Of the four branches of Chinese medicine, I begin with the Chi Kung (Qi Gong) branch because it is my specialty. In 2003, I began learning under Grandmaster Victor Sheng Long Fu. In that time, I have spent well over $30,000, read and studied texts voraciously, and practiced, practiced, practiced my brains out. At different periods, I practiced more than six hours a day. I've made a lot of progress.
Kung Fu simply means "extensive practice." Chi Kung means "energy practice." There are 10,000 kinds of Qi Gong; but essentially, Qi Gong is an inward focus on posture and breathing. Mostly it requires movement, but sometimes it's just "standing," or holding a special position. The Shaolin monks even practice "Iron Qi Gong," which hardens their bodies almost unbelievably. I personally invite you to check out Iron Qi Gong on YouTube.com, but I beg you not to read about Qi Gong on Wikipedia (it's a train wreck, clustered with controversy and hyperbole).
The most important and developed forms of Qi Gong are the internal martial arts such as Tai Chi and BaGuaZhang. Do not shy away from them because they're related to "fighting." Energy practice of this kind is the most powerful means to optimize your health. As my teacher's father, Fu Wing Fay, once said,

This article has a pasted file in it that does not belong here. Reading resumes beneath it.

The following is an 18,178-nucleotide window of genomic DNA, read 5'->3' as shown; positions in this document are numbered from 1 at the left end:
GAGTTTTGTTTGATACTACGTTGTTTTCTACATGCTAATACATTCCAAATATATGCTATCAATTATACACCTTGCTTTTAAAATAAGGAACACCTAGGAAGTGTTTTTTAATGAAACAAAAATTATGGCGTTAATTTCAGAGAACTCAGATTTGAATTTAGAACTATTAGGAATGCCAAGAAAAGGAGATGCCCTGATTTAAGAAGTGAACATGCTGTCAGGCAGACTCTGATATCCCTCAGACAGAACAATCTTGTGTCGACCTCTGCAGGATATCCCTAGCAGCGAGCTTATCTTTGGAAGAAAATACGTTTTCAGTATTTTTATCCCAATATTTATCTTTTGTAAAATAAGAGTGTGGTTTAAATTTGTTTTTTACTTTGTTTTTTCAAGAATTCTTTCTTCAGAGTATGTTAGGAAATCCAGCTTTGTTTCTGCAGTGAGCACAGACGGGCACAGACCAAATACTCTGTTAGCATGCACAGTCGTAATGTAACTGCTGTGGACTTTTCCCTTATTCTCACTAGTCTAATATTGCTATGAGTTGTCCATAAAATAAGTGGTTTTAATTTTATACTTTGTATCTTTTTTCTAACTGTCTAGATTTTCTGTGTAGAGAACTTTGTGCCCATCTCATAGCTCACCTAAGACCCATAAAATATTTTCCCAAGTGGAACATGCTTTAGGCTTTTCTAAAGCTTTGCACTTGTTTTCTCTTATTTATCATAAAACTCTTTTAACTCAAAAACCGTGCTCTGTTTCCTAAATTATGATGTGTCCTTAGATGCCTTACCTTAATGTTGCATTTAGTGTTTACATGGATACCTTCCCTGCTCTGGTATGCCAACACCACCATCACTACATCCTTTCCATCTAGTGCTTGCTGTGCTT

"Tai Chi Chuan is a kind of profound art where you use your intent (mind) and not your strength. Therefore Tai Chi should not be looked upon as any kind of martial art. To look at it as such would deprive it of its art value and its philosophical foundation."
The practice of Tai Chi fixes the entire body. It mobilizes the joints and stretches them in all three planes, enabling far greater balance and mobility. The waist turning principle of Tai Chi massages the internal organs, while the slow, uber-relaxing movements ward-off stress and soothe the mind. The postural practice emphasizes moving the body weight onto the bones and connective tissue instead of the muscles. This in turn stresses and twists the bones, which stimulates the immune system (white blood cells are produced in the bone marrow).